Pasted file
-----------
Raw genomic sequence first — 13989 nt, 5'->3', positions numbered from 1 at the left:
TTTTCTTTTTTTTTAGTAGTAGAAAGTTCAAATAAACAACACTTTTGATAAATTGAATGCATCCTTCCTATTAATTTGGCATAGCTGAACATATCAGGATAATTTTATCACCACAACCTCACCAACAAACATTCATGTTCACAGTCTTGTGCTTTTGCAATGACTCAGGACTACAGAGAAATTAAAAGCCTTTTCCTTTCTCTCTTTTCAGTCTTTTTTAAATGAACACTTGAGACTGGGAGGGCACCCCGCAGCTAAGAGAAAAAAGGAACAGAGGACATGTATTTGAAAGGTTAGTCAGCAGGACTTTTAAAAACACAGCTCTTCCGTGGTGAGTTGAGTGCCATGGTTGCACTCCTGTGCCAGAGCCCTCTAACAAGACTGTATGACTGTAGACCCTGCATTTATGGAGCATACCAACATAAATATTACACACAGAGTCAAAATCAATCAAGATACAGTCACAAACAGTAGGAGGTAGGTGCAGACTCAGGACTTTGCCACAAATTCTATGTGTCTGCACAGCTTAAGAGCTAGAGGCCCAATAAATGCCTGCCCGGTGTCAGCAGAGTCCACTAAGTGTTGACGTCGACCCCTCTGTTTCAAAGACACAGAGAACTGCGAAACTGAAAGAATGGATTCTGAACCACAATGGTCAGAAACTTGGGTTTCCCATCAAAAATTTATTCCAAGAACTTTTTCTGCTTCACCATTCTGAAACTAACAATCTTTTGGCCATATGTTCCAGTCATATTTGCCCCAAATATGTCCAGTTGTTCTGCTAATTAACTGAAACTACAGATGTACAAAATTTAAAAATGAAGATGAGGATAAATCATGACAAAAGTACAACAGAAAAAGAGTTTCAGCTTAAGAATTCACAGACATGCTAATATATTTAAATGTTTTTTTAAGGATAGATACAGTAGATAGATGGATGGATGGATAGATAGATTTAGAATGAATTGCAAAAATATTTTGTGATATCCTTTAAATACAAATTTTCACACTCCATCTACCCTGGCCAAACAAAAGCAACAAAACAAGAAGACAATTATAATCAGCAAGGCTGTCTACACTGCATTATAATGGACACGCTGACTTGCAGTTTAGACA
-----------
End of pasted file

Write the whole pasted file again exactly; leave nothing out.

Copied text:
Raw genomic sequence first — 13989 nt, 5'->3', positions numbered from 1 at the left:
TTTTCTTTTTTTTTAGTAGTAGAAAGTTCAAATAAACAACACTTTTGATAAATTGAATGCATCCTTCCTATTAATTTGGCATAGCTGAACATATCAGGATAATTTTATCACCACAACCTCACCAACAAACATTCATGTTCACAGTCTTGTGCTTTTGCAATGACTCAGGACTACAGAGAAATTAAAAGCCTTTTCCTTTCTCTCTTTTCAGTCTTTTTTAAATGAACACTTGAGACTGGGAGGGCACCCCGCAGCTAAGAGAAAAAAGGAACAGAGGACATGTATTTGAAAGGTTAGTCAGCAGGACTTTTAAAAACACAGCTCTTCCGTGGTGAGTTGAGTGCCATGGTTGCACTCCTGTGCCAGAGCCCTCTAACAAGACTGTATGACTGTAGACCCTGCATTTATGGAGCATACCAACATAAATATTACACACAGAGTCAAAATCAATCAAGATACAGTCACAAACAGTAGGAGGTAGGTGCAGACTCAGGACTTTGCCACAAATTCTATGTGTCTGCACAGCTTAAGAGCTAGAGGCCCAATAAATGCCTGCCCGGTGTCAGCAGAGTCCACTAAGTGTTGACGTCGACCCCTCTGTTTCAAAGACACAGAGAACTGCGAAACTGAAAGAATGGATTCTGAACCACAATGGTCAGAAACTTGGGTTTCCCATCAAAAATTTATTCCAAGAACTTTTTCTGCTTCACCATTCTGAAACTAACAATCTTTTGGCCATATGTTCCAGTCATATTTGCCCCAAATATGTCCAGTTGTTCTGCTAATTAACTGAAACTACAGATGTACAAAATTTAAAAATGAAGATGAGGATAAATCATGACAAAAGTACAACAGAAAAAGAGTTTCAGCTTAAGAATTCACAGACATGCTAATATATTTAAATGTTTTTTTAAGGATAGATACAGTAGATAGATGGATGGATGGATAGATAGATTTAGAATGAATTGCAAAAATATTTTGTGATATCCTTTAAATACAAATTTTCACACTCCATCTACCCTGGCCAAACAAAAGCAACAAAACAAGAAGACAATTATAATCAGCAAGGCTGTCTACACTGCATTATAATGGACACGCTGACTTGCAGTTTAGACA